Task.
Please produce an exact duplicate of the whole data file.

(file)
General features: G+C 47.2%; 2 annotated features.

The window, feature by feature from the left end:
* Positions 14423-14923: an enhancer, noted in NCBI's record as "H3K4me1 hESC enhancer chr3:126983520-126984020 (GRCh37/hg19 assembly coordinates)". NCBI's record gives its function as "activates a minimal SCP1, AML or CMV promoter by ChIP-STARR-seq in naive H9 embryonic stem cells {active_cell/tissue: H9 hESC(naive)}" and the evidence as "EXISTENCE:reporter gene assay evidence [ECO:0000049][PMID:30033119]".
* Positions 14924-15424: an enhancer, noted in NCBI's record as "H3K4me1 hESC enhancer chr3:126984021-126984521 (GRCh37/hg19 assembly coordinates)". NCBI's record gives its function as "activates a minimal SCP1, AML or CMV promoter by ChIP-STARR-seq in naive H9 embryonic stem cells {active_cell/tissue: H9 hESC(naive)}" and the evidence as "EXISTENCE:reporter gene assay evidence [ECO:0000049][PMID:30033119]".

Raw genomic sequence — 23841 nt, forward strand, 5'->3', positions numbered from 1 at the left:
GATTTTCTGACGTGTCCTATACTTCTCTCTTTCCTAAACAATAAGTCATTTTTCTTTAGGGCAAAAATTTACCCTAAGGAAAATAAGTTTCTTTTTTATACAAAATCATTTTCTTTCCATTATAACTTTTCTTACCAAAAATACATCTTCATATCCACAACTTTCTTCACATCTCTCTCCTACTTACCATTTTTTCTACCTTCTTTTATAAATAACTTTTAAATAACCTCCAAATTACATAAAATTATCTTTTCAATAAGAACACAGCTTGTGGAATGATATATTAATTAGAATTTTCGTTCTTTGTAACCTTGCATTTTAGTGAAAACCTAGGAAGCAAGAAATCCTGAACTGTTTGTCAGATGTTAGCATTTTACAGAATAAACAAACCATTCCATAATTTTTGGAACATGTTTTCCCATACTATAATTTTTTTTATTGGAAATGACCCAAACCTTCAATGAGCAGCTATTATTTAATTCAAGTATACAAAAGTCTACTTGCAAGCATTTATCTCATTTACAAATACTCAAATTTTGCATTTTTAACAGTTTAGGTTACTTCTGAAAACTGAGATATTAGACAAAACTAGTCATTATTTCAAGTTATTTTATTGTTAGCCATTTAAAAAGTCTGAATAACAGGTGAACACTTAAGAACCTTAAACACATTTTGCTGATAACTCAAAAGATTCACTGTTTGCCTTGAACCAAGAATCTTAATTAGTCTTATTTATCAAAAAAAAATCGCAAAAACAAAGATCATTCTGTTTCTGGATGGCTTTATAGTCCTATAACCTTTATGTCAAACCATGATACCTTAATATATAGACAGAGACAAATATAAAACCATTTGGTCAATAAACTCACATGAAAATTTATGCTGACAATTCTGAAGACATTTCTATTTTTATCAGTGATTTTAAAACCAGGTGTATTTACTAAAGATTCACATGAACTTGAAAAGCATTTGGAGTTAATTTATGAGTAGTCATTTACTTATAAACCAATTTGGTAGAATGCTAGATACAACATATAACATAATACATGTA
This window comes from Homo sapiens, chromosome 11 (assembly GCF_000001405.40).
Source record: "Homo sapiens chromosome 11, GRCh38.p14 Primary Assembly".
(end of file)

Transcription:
General features: G+C 47.2%; 2 annotated features.

The window, feature by feature from the left end:
* Positions 14423-14923: an enhancer, noted in NCBI's record as "H3K4me1 hESC enhancer chr3:126983520-126984020 (GRCh37/hg19 assembly coordinates)". NCBI's record gives its function as "activates a minimal SCP1, AML or CMV promoter by ChIP-STARR-seq in naive H9 embryonic stem cells {active_cell/tissue: H9 hESC(naive)}" and the evidence as "EXISTENCE:reporter gene assay evidence [ECO:0000049][PMID:30033119]".
* Positions 14924-15424: an enhancer, noted in NCBI's record as "H3K4me1 hESC enhancer chr3:126984021-126984521 (GRCh37/hg19 assembly coordinates)". NCBI's record gives its function as "activates a minimal SCP1, AML or CMV promoter by ChIP-STARR-seq in naive H9 embryonic stem cells {active_cell/tissue: H9 hESC(naive)}" and the evidence as "EXISTENCE:reporter gene assay evidence [ECO:0000049][PMID:30033119]".

Raw genomic sequence — 23841 nt, forward strand, 5'->3', positions numbered from 1 at the left:
GATTTTCTGACGTGTCCTATACTTCTCTCTTTCCTAAACAATAAGTCATTTTTCTTTAGGGCAAAAATTTACCCTAAGGAAAATAAGTTTCTTTTTTATACAAAATCATTTTCTTTCCATTATAACTTTTCTTACCAAAAATACATCTTCATATCCACAACTTTCTTCACATCTCTCTCCTACTTACCATTTTTTCTACCTTCTTTTATAAATAACTTTTAAATAACCTCCAAATTACATAAAATTATCTTTTCAATAAGAACACAGCTTGTGGAATGATATATTAATTAGAATTTTCGTTCTTTGTAACCTTGCATTTTAGTGAAAACCTAGGAAGCAAGAAATCCTGAACTGTTTGTCAGATGTTAGCATTTTACAGAATAAACAAACCATTCCATAATTTTTGGAACATGTTTTCCCATACTATAATTTTTTTTATTGGAAATGACCCAAACCTTCAATGAGCAGCTATTATTTAATTCAAGTATACAAAAGTCTACTTGCAAGCATTTATCTCATTTACAAATACTCAAATTTTGCATTTTTAACAGTTTAGGTTACTTCTGAAAACTGAGATATTAGACAAAACTAGTCATTATTTCAAGTTATTTTATTGTTAGCCATTTAAAAAGTCTGAATAACAGGTGAACACTTAAGAACCTTAAACACATTTTGCTGATAACTCAAAAGATTCACTGTTTGCCTTGAACCAAGAATCTTAATTAGTCTTATTTATCAAAAAAAAATCGCAAAAACAAAGATCATTCTGTTTCTGGATGGCTTTATAGTCCTATAACCTTTATGTCAAACCATGATACCTTAATATATAGACAGAGACAAATATAAAACCATTTGGTCAATAAACTCACATGAAAATTTATGCTGACAATTCTGAAGACATTTCTATTTTTATCAGTGATTTTAAAACCAGGTGTATTTACTAAAGATTCACATGAACTTGAAAAGCATTTGGAGTTAATTTATGAGTAGTCATTTACTTATAAACCAATTTGGTAGAATGCTAGATACAACATATAACATAATACATGTA
This window comes from Homo sapiens, chromosome 11 (assembly GCF_000001405.40).
Source record: "Homo sapiens chromosome 11, GRCh38.p14 Primary Assembly".